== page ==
Playas—also called mud holes, buffalo wallows, and lagoons—are the most numerous wetlands in the PLJV region, with more than 80,000 scattered across six states from Nebraska and Colorado south to Texas and New Mexico. Playas are relatively small, round, shallow depressions. Their basins are lined with clay soil, which collects and holds water from rainfall and runoff, creating temporary lakes. Some dry up within days, while others contain water for weeks or months. These important wetlands not only support a diversity of plants and wildlife, including resident and migratory birds, they also support the people who live here by recharging the Ogallala Aquifer and improving the quality of the water that flows through them to the aquifer below.
To work effectively, playas need their basins to be intact, excess sediment removed, and a filtering grass buffer that traps sediment while allowing water to reach the playa. Their ability to function properly and provide benefits to the people and wildlife in this region can be impacted by a variety of modifications and land-use changes. For example, many playas have reduced functionality due to increased sediment accumulation in the basin, agricultural crops being planted through them, and wind energy turbines and infrastructure sited in or near them. But there are many opportunities to work with conservation partners, private landowners, and industry to restore playas so they are able to provide wildlife habitat and aquifer recharge.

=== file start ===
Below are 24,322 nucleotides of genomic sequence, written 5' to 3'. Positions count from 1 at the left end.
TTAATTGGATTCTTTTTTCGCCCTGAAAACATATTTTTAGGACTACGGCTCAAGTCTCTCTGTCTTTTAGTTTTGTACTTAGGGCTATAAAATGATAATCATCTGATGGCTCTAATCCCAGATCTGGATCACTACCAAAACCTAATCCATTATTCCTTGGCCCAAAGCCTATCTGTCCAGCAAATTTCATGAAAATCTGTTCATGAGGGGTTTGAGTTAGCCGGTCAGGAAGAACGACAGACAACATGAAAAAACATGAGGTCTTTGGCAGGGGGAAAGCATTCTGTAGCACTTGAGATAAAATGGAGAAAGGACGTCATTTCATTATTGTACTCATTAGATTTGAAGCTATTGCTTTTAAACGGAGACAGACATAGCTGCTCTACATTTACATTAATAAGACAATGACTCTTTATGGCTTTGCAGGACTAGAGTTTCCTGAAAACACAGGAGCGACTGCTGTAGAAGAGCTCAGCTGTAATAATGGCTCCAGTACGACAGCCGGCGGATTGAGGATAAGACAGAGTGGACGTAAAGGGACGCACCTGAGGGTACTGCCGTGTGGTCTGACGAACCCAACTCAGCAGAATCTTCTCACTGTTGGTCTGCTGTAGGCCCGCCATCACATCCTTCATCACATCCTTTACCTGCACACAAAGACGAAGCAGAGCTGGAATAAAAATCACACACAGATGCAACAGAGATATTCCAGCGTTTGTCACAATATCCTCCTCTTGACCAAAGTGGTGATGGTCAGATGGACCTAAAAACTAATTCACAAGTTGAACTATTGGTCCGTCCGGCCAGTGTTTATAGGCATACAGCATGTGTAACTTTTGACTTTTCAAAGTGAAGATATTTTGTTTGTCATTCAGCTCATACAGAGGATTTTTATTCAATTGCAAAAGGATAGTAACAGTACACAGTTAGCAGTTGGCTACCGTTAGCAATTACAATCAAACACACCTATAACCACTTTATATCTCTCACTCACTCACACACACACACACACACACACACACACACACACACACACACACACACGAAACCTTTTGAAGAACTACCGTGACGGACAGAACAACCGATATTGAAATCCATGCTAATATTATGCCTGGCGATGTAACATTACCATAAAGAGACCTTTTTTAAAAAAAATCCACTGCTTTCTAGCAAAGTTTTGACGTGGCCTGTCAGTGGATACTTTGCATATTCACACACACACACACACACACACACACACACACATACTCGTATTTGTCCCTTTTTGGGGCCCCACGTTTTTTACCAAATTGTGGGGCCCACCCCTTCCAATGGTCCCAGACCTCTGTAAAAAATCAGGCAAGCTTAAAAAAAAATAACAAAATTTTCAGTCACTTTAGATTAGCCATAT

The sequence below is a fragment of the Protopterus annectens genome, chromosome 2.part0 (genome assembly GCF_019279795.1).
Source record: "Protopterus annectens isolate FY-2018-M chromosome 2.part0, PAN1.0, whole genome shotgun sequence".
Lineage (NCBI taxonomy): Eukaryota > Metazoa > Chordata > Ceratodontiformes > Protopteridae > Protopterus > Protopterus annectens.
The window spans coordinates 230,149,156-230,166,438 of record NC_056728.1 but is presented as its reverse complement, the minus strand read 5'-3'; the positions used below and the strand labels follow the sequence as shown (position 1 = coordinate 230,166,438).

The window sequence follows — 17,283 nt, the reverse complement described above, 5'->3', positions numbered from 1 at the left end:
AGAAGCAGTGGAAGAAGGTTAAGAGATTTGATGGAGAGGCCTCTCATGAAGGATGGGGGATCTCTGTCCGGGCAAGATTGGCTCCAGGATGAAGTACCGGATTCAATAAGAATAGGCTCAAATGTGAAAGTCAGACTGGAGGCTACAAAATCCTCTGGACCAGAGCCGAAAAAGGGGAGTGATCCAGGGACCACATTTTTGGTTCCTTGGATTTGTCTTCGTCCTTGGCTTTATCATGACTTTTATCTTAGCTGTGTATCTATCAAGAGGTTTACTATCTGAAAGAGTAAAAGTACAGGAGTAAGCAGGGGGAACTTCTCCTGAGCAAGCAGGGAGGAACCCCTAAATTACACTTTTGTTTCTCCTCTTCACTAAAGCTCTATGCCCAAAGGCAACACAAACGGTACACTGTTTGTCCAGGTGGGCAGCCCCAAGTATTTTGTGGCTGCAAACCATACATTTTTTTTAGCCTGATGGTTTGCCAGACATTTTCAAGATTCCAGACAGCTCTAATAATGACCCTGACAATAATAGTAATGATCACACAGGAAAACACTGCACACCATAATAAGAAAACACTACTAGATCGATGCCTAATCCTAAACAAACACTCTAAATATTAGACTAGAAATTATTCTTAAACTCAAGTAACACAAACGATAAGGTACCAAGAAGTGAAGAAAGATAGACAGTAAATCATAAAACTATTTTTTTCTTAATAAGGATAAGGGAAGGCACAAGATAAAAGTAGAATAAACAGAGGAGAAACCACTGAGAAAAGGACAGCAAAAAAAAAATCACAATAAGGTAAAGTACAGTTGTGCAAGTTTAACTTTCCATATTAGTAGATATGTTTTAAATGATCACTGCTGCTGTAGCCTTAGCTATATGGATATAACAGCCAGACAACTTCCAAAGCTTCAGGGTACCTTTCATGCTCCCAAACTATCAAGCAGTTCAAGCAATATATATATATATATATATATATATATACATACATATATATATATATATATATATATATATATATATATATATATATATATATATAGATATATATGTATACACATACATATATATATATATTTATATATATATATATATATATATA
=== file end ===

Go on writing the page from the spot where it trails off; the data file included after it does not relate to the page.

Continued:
You can help too!
- Read through the information in this section to learn more about playas.
- Tell others about playas and the benefits they provide for people and wildlife.
- Contact your local USDA Service Center to learn about Farm Bill programs that help private landowners restore and conserve playas.
- Contact us for information about how to include playa restoration as part of a municipal water plan or for guidance on how to restore playas.
Information and Resources
Use the links below to learn more about the benefits playas provide and tools to help with playa conservation efforts.